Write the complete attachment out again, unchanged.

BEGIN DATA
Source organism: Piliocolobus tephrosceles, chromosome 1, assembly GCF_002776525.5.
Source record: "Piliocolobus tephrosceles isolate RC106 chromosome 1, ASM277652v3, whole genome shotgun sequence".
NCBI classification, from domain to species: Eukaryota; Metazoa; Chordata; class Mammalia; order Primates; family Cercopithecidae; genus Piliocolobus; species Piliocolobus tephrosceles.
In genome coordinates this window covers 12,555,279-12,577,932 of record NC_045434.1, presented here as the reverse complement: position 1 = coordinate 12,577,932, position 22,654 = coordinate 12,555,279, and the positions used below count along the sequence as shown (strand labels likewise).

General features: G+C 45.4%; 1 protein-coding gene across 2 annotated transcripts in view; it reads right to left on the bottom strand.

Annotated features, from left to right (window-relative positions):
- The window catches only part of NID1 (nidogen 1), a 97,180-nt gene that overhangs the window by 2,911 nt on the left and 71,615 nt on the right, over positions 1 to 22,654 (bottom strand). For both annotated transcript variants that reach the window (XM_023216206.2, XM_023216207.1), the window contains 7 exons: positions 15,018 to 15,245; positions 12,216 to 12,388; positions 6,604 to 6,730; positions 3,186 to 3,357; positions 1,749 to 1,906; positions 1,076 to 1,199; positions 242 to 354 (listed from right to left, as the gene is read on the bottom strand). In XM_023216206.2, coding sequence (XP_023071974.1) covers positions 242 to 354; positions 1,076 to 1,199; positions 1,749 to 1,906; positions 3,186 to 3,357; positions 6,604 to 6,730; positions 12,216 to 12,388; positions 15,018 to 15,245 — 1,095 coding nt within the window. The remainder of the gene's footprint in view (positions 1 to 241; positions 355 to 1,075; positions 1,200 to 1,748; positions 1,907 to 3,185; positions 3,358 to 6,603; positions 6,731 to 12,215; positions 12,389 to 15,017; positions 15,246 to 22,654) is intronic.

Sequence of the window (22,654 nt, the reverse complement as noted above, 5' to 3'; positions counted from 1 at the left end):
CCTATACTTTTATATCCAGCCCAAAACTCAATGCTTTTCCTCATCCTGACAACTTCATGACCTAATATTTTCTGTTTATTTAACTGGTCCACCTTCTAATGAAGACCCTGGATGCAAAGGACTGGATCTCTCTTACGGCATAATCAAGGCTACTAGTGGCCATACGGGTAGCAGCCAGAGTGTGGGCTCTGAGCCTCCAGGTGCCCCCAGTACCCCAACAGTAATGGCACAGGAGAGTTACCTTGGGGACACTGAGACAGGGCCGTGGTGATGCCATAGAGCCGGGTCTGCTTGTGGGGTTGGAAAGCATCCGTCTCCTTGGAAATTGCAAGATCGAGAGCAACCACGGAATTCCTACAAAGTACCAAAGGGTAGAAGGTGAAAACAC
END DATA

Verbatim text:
Source organism: Piliocolobus tephrosceles, chromosome 1, assembly GCF_002776525.5.
Source record: "Piliocolobus tephrosceles isolate RC106 chromosome 1, ASM277652v3, whole genome shotgun sequence".
NCBI classification, from domain to species: Eukaryota; Metazoa; Chordata; class Mammalia; order Primates; family Cercopithecidae; genus Piliocolobus; species Piliocolobus tephrosceles.
In genome coordinates this window covers 12,555,279-12,577,932 of record NC_045434.1, presented here as the reverse complement: position 1 = coordinate 12,577,932, position 22,654 = coordinate 12,555,279, and the positions used below count along the sequence as shown (strand labels likewise).

General features: G+C 45.4%; 1 protein-coding gene across 2 annotated transcripts in view; it reads right to left on the bottom strand.

Annotated features, from left to right (window-relative positions):
- The window catches only part of NID1 (nidogen 1), a 97,180-nt gene that overhangs the window by 2,911 nt on the left and 71,615 nt on the right, over positions 1 to 22,654 (bottom strand). For both annotated transcript variants that reach the window (XM_023216206.2, XM_023216207.1), the window contains 7 exons: positions 15,018 to 15,245; positions 12,216 to 12,388; positions 6,604 to 6,730; positions 3,186 to 3,357; positions 1,749 to 1,906; positions 1,076 to 1,199; positions 242 to 354 (listed from right to left, as the gene is read on the bottom strand). In XM_023216206.2, coding sequence (XP_023071974.1) covers positions 242 to 354; positions 1,076 to 1,199; positions 1,749 to 1,906; positions 3,186 to 3,357; positions 6,604 to 6,730; positions 12,216 to 12,388; positions 15,018 to 15,245 — 1,095 coding nt within the window. The remainder of the gene's footprint in view (positions 1 to 241; positions 355 to 1,075; positions 1,200 to 1,748; positions 1,907 to 3,185; positions 3,358 to 6,603; positions 6,731 to 12,215; positions 12,389 to 15,017; positions 15,246 to 22,654) is intronic.

Sequence of the window (22,654 nt, the reverse complement as noted above, 5' to 3'; positions counted from 1 at the left end):
CCTATACTTTTATATCCAGCCCAAAACTCAATGCTTTTCCTCATCCTGACAACTTCATGACCTAATATTTTCTGTTTATTTAACTGGTCCACCTTCTAATGAAGACCCTGGATGCAAAGGACTGGATCTCTCTTACGGCATAATCAAGGCTACTAGTGGCCATACGGGTAGCAGCCAGAGTGTGGGCTCTGAGCCTCCAGGTGCCCCCAGTACCCCAACAGTAATGGCACAGGAGAGTTACCTTGGGGACACTGAGACAGGGCCGTGGTGATGCCATAGAGCCGGGTCTGCTTGTGGGGTTGGAAAGCATCCGTCTCCTTGGAAATTGCAAGATCGAGAGCAACCACGGAATTCCTACAAAGTACCAAAGGGTAGAAGGTGAAAACAC